The first thing that pops into my mind is our magic itself. Now, having schools of magic isn’t original–it’s downright any tabletop RP. Having those schools break down by element also isn’t original, that’s Pokémon level shenanigans, even within another game system. Dungeons and Dragons does this, and it even reflects our shadow system of magic which is more concept rather than elemental based.  But where things start to go differently is how our colors correlate to the elements. When we decided to use music as a core influence for the game, we had to figure out how to sort the magic in the very early stages of development, and Ginny has the crazy idea to use solfege–Do, Re, Mi, Fa, and so on. She has charts and medieval texts that not only assigned solfege colors, but it also assigned them elements! It was perfect, it was destiny, it was…

…Not widely accepted when I mentioned it to a couple of my friends. You see, solfege isn’t based the same as our modern, color coding tropes. Water isn’t blue, for example, it’s orange. Fire is represented by yellow, not red which is actually represented by earth. (You know, I’m from Oklahoma, red and earth being related makes perfect sense to me, but I digress into bad puns.) One guy told us he didn’t understand why we were doing it that way, and shouldn’t we just do the standard arrangement? That worried me. I immediately put on the brakes and put on my Capricorn hat to fret about the details. Were we going too far? Would people get it, even if we explained? Should we go with the safer concept and just fudge solfege so that it would match convention?

Ginny and I were in opposite camps on this discussion to start with. I had on my writer-hat, don’t ostracize and confuse your readers. If that means playing to tropes that means playing to tropes, because if your book is too confusing and has negative reviews, it’s going to not have great sell numbers. Games are made or broken by their sell numbers. Ginny had her designer hat on. There, innovation is the name of the game, and doing something within lines while coloring outside of them at the same time is totally acceptable. But that’s why, even though we share a brain, we have to stay communicating with each other so we can reach mutual decisions. Usually one of us is less invested in the other, but talking about it at least makes us think of all the possible outcomes and scenarios, so we can possibly edit the idea or grow it into something even better.

In the end, Ginny and I decided that we were going to stick by our medieval nerd research. The only fudging we had to do was play around with indigo/violet and turn one of those into pink for the sake of one of our mentors, but even that was pretty minor. Why? Because why be like every other game? There’s a point towards the familiar, I’ll give you that, but if you are just like every other game, then what is the point of playing? I would be endlessly amused by players forgetting Water is Orange and accidentally casting Space magic. It’ll cause some hysterical moments. And if you do what everyone else does, those moments are lost. There isn’t anything new and players can just rely on their lizard brains to get through the game.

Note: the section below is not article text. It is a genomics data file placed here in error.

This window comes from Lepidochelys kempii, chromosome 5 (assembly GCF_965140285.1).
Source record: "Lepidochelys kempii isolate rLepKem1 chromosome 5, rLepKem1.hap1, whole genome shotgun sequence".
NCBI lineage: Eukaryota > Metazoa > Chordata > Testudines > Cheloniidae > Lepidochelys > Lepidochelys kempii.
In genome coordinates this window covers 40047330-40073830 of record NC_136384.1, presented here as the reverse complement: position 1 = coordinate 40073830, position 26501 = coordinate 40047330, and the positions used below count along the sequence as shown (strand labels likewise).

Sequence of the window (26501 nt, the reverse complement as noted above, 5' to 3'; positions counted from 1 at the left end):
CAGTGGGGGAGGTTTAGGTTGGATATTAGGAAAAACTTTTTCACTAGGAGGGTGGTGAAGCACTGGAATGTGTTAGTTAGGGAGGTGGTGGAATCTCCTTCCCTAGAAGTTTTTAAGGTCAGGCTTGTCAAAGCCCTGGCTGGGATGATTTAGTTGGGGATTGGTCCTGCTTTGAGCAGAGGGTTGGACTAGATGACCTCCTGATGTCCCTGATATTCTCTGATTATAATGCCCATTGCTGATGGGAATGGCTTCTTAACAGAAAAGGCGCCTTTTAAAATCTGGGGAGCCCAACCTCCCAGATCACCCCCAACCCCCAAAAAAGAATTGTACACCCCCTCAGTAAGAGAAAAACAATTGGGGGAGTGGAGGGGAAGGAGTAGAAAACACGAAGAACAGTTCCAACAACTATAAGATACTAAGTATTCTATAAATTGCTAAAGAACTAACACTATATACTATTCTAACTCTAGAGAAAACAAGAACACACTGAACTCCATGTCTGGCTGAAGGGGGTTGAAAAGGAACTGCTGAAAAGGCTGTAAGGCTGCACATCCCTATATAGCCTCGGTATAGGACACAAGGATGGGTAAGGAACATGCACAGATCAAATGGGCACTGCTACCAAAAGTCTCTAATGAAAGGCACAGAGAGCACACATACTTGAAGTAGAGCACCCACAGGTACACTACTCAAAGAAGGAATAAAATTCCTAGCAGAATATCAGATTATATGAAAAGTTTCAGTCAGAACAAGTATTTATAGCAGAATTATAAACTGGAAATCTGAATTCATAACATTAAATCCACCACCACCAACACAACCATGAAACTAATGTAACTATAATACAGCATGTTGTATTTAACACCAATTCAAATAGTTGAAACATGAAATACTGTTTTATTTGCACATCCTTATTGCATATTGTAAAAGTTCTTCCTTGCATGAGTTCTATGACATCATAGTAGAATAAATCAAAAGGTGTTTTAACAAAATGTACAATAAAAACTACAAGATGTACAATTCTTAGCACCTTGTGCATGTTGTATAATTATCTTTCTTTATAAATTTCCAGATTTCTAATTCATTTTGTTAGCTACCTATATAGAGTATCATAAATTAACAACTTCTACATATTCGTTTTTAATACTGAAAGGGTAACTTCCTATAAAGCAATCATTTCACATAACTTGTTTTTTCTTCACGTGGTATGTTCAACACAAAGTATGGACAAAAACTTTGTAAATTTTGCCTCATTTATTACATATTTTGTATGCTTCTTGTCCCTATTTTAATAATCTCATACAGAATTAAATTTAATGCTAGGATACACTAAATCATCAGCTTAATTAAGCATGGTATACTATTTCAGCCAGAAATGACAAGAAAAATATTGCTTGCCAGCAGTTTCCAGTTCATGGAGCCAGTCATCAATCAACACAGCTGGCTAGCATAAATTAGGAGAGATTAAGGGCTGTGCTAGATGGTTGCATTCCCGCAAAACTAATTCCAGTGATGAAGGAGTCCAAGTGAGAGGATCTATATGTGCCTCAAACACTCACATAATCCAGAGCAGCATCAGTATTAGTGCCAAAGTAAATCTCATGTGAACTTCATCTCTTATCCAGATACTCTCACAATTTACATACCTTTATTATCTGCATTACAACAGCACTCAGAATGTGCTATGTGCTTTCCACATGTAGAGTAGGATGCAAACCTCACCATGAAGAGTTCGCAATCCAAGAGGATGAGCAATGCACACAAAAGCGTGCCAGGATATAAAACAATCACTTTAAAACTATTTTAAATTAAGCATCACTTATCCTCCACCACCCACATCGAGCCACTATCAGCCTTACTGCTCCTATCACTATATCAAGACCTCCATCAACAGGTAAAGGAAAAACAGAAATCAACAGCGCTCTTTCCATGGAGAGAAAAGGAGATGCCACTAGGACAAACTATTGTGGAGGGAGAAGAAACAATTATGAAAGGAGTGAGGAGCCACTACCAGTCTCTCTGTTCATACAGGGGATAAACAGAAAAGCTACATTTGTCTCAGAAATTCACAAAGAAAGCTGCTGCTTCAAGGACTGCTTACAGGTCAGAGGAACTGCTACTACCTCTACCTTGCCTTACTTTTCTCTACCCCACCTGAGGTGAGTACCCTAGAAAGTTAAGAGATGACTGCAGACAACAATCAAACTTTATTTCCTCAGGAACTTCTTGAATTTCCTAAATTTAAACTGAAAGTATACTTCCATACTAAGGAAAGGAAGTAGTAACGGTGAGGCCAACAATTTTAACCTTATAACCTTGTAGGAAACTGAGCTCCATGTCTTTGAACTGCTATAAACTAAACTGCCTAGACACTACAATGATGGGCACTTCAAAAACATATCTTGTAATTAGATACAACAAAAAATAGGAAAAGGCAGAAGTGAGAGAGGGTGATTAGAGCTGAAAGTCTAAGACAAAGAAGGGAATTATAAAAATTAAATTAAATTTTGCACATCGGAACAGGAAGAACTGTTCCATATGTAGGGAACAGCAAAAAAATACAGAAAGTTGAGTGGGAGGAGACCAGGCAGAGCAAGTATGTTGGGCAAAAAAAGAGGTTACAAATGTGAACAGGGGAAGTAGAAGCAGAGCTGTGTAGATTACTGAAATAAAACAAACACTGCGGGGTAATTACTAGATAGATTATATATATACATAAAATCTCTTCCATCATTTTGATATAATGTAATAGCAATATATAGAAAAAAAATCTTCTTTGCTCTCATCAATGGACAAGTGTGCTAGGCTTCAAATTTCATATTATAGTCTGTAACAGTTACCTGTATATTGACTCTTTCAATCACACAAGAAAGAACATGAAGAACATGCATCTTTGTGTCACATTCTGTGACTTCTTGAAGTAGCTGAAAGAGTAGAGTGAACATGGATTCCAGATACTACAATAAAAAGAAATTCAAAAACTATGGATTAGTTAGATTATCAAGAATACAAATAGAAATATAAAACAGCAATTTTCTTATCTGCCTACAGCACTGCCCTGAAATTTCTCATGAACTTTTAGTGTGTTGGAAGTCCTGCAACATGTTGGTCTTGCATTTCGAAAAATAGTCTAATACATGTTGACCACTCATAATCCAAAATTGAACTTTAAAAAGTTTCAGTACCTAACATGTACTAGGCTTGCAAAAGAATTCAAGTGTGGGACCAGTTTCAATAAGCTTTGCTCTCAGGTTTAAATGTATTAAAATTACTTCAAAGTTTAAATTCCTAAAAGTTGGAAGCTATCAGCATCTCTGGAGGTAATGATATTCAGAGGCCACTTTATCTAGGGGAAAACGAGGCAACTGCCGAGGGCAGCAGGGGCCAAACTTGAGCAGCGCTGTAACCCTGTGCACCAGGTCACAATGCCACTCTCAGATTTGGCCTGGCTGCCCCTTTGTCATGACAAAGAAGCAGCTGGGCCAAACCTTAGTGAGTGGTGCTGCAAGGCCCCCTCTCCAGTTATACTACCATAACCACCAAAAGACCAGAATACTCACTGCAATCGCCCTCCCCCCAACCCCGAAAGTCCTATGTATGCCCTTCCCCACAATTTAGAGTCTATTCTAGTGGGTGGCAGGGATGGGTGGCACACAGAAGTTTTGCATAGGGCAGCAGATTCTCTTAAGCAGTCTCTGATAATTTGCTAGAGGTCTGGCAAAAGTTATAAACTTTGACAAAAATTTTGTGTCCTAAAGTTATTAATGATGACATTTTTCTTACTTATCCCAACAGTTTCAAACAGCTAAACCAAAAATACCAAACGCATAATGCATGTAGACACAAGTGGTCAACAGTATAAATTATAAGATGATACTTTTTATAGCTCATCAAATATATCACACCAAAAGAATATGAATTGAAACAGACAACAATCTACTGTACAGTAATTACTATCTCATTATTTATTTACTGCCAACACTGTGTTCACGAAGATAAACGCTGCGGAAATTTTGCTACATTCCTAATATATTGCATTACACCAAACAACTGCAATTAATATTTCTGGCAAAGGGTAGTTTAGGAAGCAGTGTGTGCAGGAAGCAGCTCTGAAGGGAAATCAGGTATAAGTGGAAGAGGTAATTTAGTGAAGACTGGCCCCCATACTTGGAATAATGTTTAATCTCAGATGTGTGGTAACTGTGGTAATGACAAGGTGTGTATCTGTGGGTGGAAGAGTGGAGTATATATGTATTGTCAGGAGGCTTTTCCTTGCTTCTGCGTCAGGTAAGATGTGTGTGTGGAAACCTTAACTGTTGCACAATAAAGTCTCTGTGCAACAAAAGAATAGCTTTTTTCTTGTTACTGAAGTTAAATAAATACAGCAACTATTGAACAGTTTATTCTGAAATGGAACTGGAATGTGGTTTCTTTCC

Sometimes we do go down the road of the expected. We have unicorns, and we have pegasi. But sometimes we go astonishingly literal (there’s a story about me going on a D&D rant and Ginny just running with part of it to create a creature for the game), and that in itself is unconventional because we take it farther than most people do. By pushing some of the boundaries and boxes that people have put around fantasy, we are reminding them about the fun that was had back before we had rules. While our market isn’t nearly as tapped as it could be, they are playing other demo’s sandboxes as it were, and so we want to engage them in new and interesting ways, as well as meeting what all that they want in a game.

I will put a rope around the outside of the box though to sort of corral things, keeping them within limits. There has to be a reason for what is and isn’t included in the game, otherwise it’s a waste of the programmers’ time and it’s a waste of the player’s to have to find it or go around it. So as cute as candy dragons might be, there isn’t really a reason to include them. (I say that, watch Ginny find a way to include them in a holiday somewhere.) It’ll also keep our magic from taking things (sometimes literally) off the rails, since spells and magical animals are tied so deeply to the story in Mystic Riders. Just this week, we finished hashing out how much of each school there is going to be. What were the decisions? That’s another blog post. See you next week!